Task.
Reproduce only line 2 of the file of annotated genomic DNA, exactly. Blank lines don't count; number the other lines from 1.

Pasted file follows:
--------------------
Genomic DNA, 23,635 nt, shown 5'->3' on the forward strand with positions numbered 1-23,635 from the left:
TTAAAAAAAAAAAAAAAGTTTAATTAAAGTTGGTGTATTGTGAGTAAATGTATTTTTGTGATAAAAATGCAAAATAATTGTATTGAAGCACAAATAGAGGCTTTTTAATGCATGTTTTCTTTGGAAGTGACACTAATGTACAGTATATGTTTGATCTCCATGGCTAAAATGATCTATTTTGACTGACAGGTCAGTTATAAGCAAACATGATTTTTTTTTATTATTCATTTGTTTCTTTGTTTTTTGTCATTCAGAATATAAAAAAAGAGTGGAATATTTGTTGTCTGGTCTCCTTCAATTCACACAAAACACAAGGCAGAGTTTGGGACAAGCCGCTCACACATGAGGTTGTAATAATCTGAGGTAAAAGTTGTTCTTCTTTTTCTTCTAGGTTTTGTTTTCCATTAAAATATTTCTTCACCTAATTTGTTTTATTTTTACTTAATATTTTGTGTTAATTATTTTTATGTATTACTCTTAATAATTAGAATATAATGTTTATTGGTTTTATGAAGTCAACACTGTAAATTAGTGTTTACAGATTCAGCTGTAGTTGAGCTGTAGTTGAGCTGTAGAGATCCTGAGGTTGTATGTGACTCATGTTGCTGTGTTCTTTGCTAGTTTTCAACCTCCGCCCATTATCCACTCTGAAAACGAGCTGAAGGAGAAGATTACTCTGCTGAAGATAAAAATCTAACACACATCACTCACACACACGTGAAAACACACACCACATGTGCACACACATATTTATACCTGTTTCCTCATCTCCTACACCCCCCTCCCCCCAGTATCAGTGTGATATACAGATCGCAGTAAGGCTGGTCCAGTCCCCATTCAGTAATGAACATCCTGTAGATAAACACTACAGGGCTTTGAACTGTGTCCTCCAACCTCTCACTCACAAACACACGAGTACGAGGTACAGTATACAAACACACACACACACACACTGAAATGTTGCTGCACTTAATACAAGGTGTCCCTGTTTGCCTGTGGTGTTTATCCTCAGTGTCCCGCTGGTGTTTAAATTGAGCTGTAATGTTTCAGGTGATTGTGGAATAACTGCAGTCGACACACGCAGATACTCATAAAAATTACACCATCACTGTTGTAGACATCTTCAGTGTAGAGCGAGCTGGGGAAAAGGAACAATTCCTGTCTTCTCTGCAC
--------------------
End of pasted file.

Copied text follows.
TTAAAAAAAAAAAAAAAGTTTAATTAAAGTTGGTGTATTGTGAGTAAATGTATTTTTGTGATAAAAATGCAAAATAATTGTATTGAAGCACAAATAGAGGCTTTTTAATGCATGTTTTCTTTGGAAGTGACACTAATGTACAGTATATGTTTGATCTCCATGGCTAAAATGATCTATTTTGACTGACAGGTCAGTTATAAGCAAACATGATTTTTTTTTATTATTCATTTGTTTCTTTGTTTTTTGTCATTCAGAATATAAAAAAAGAGTGGAATATTTGTTGTCTGGTCTCCTTCAATTCACACAAAACACAAGGCAGAGTTTGGGACAAGCCGCTCACACATGAGGTTGTAATAATCTGAGGTAAAAGTTGTTCTTCTTTTTCTTCTAGGTTTTGTTTTCCATTAAAATATTTCTTCACCTAATTTGTTTTATTTTTACTTAATATTTTGTGTTAATTATTTTTATGTATTACTCTTAATAATTAGAATATAATGTTTATTGGTTTTATGAAGTCAACACTGTAAATTAGTGTTTACAGATTCAGCTGTAGTTGAGCTGTAGTTGAGCTGTAGAGATCCTGAGGTTGTATGTGACTCATGTTGCTGTGTTCTTTGCTAGTTTTCAACCTCCGCCCATTATCCACTCTGAAAACGAGCTGAAGGAGAAGATTACTCTGCTGAAGATAAAAATCTAACACACATCACTCACACACACGTGAAAACACACACCACATGTGCACACACATATTTATACCTGTTTCCTCATCTCCTACACCCCCCTCCCCCCAGTATCAGTGTGATATACAGATCGCAGTAAGGCTGGTCCAGTCCCCATTCAGTAATGAACATCCTGTAGATAAACACTACAGGGCTTTGAACTGTGTCCTCCAACCTCTCACTCACAAACACACGAGTACGAGGTACAGTATACAAACACACACACACACACACTGAAATGTTGCTGCACTTAATACAAGGTGTCCCTGTTTGCCTGTGGTGTTTATCCTCAGTGTCCCGCTGGTGTTTAAATTGAGCTGTAATGTTTCAGGTGATTGTGGAATAACTGCAGTCGACACACGCAGATACTCATAAAAATTACACCATCACTGTTGTAGACATCTTCAGTGTAGAGCGAGCTGGGGAAAAGGAACAATTCCTGTCTTCTCTGCAC